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Showing: 1-10 results of 483

YULE TIDE. 'They bring me sorrow touched with joy,The merry merry bells of Yule.'  Tennyson, In Memoriam. The Royal Birthday dawns again,A stricken world to bless;And sufferers forget their pain,And mourners their distress. Love sings to-day; her eyes so fairWith happy tears are wet;She is too humble to despair,Too faithful to forget. Her voice is very soft and sweet,Her heart is brave and strong;Her vassal, I would fain repeatSome... more...

I A month without sight of the sunRising or reigning or settingThrough days without use of the day,Who calls it the month of May?The sense of the name is undoneAnd the sound of it fit for forgetting. We shall not feel if the sun rise,We shall not care when it sets:If a nightingale make night's airAs noontide, why should we care?Till a light of delight that is done rise,Extinguishing grey regrets; Till a child's face lighten againOn the... more...

A Defective Santa Claus Allus when our Pa he's away Nen Uncle Sidney comes to stay At our house here—so Ma an' me An' Etty an' Lee-Bob won't be Afeard ef anything at night Might happen—like Ma says it might. (Ef Trip wuz big, I bet you he 'Uz best watch-dog you ever see!) An' so last winter—ist before It's go' be Chris'mus-Day,—w'y, shore Enough, Pa had to haf to go To 'tend a... more...

A FATHER OF WOMEN Ad Sororem E. B. “Thy father was transfused into thy blood.” Dryden: Ode to Mrs. Anne Killigrew.       Our father works in us,The daughters of his manhood.  Not undoneIs he, not wasted, though transmuted thus,      And though he left no son.       Therefore on him I cryTo arm me: “For my delicate mind a casque,A... more...

WHEN YOU KNOW A FELLOW   When you get to know a fellow, know his joys    and know his cares,  When you've come to understand him and the    burdens that he bears,  When you've learned the fight he's making and    the troubles in his way,  Then you find that he is different than you    thought him yesterday.  You find... more...


A Hero and A Great ManWe hang the petty thieves and appointthe great ones to public office- Aesop They say knowledge is power.Power walks with ambition.Ambition will devourA man without vision. Through a turbid town,A great man walks.Through a troubled town,A great man talks. He tells tales of bravery.On attention he feeds.With speech most savoryHe boasts of great deeds. He is well respected.He enjoys much recognition.He hopes to be... more...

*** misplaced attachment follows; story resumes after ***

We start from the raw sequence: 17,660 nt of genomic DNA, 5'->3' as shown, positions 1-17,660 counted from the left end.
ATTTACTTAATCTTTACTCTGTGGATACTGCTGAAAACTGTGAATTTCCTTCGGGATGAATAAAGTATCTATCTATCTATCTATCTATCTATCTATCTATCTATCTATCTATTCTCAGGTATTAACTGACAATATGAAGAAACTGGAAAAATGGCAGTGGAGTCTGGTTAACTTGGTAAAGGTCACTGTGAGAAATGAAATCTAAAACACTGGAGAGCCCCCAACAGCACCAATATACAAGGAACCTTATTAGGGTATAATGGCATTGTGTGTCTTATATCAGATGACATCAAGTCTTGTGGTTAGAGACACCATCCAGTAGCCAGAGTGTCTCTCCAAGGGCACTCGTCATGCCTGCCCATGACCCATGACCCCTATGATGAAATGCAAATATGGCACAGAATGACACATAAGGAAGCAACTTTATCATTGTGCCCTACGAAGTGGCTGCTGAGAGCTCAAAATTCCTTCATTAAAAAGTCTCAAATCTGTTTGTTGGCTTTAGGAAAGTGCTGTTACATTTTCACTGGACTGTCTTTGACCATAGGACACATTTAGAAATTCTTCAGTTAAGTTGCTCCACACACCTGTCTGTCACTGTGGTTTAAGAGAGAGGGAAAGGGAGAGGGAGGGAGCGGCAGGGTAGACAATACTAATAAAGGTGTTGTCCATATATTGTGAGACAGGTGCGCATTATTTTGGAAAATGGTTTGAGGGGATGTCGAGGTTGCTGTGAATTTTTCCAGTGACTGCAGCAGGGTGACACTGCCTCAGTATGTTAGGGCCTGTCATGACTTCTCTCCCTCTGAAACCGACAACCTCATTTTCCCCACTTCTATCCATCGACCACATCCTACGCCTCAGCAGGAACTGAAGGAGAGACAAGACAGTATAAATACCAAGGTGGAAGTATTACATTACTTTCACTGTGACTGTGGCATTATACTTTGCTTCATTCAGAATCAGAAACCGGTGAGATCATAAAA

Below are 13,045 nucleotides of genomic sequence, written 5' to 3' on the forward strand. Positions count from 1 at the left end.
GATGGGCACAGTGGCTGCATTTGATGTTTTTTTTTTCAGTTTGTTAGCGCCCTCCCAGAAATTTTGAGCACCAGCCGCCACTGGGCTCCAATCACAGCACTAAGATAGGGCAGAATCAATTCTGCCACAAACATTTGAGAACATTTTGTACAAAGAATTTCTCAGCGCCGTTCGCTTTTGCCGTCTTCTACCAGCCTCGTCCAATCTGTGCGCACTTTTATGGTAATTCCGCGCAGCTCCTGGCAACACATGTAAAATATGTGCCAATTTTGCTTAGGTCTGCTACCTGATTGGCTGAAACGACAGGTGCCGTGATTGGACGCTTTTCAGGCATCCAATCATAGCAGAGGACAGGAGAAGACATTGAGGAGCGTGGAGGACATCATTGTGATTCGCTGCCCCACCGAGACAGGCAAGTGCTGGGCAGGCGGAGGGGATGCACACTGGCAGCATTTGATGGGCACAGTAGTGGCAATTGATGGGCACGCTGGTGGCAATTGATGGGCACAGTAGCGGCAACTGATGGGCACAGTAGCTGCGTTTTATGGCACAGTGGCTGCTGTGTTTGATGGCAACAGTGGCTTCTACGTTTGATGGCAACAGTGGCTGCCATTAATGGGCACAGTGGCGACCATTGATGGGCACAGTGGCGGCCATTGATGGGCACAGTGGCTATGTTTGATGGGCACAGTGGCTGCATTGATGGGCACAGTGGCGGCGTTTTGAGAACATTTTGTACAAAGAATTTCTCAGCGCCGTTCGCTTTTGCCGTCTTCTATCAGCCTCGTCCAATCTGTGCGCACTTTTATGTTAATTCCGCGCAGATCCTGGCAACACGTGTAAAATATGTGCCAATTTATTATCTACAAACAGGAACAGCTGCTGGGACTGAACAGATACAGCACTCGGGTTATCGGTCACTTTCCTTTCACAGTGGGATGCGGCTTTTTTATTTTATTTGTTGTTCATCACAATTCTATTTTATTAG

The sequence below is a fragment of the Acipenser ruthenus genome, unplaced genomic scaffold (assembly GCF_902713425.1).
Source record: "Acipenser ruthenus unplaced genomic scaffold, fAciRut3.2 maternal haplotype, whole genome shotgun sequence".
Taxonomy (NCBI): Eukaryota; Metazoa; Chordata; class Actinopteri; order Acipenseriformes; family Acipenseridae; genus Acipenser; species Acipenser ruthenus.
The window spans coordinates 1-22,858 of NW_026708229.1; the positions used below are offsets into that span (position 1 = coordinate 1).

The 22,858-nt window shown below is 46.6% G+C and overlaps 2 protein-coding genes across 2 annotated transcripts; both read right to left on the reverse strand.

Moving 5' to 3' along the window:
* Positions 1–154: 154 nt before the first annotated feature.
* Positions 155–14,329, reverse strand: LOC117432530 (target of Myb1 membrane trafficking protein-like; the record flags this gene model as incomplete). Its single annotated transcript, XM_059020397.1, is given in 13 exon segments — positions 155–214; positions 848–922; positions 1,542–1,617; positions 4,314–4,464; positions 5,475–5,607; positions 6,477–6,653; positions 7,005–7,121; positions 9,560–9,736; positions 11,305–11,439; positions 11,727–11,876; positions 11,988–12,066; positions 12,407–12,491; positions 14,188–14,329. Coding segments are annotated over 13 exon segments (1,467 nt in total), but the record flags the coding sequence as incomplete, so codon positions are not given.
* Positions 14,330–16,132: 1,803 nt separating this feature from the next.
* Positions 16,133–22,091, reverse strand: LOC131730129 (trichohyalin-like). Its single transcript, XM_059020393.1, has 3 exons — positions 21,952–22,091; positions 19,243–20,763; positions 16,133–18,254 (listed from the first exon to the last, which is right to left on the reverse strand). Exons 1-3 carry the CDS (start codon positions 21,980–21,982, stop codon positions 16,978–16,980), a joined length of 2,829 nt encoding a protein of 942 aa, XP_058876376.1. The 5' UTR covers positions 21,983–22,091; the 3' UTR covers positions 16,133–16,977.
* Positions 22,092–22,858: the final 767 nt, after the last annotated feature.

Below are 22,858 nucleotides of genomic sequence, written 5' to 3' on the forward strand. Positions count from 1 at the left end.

The prologue   THe prudent problems / & the noble werkes Of the gentyll poetes in olde antyquyte Vnto this day hath made famous clerkes For the poetes Wrote nothynge in vanyte But grounded them on good moralyte Encensynge out the fayre dulcet fume Our langage rude to exyle and consume The ryght eloquent poete and monke of bery Made many fayre bookes / as it is probable From ydle derkenes / to lyght our emyspery Whose vertuous... more...

A JOLLY BOOK How can they put in black and whiteWhat little children think at night,When lights are out and prayers are said,And you are all tucked up in bed? Such funny dreams go dancing throughYour head, of things nobody knew,Or saw, or ever half believes!—They're all inside these singing leaves. And little children laugh and goA-ring-a-round-a-rosy-O;And birds sing gay—you'd almost thinkYou listened to a bobolink. Look at the... more...

INTRODUCTION One Spring day in London, long before the invention of freak verse and Freudism, I was standing in front of the Cafe Royal in Regent Street when there emerged from its portals the most famous young writer of the day, the Poet about whose latest work "The Book Bills of Narcissus" all literary London was then talking. Richard Le Gallienne was the first real poet I had ever laid eyes upon in the flesh and it seemed to my rapt senses... more...

ADDRESSED TO THE CRITIC.      Critics of art, connoisseurs of fair Fame,Who on her bulwarks stand, to guard the wayUnto the courts wherein her favored dwell,Where they have gained admittance by the pass“True merit,” which alone can bring them there;Thine is the power the unworthy to debar,To tell them that they are unfit to comeTo seek a standing near her honored throne.Away in sorrow the beseigers... more...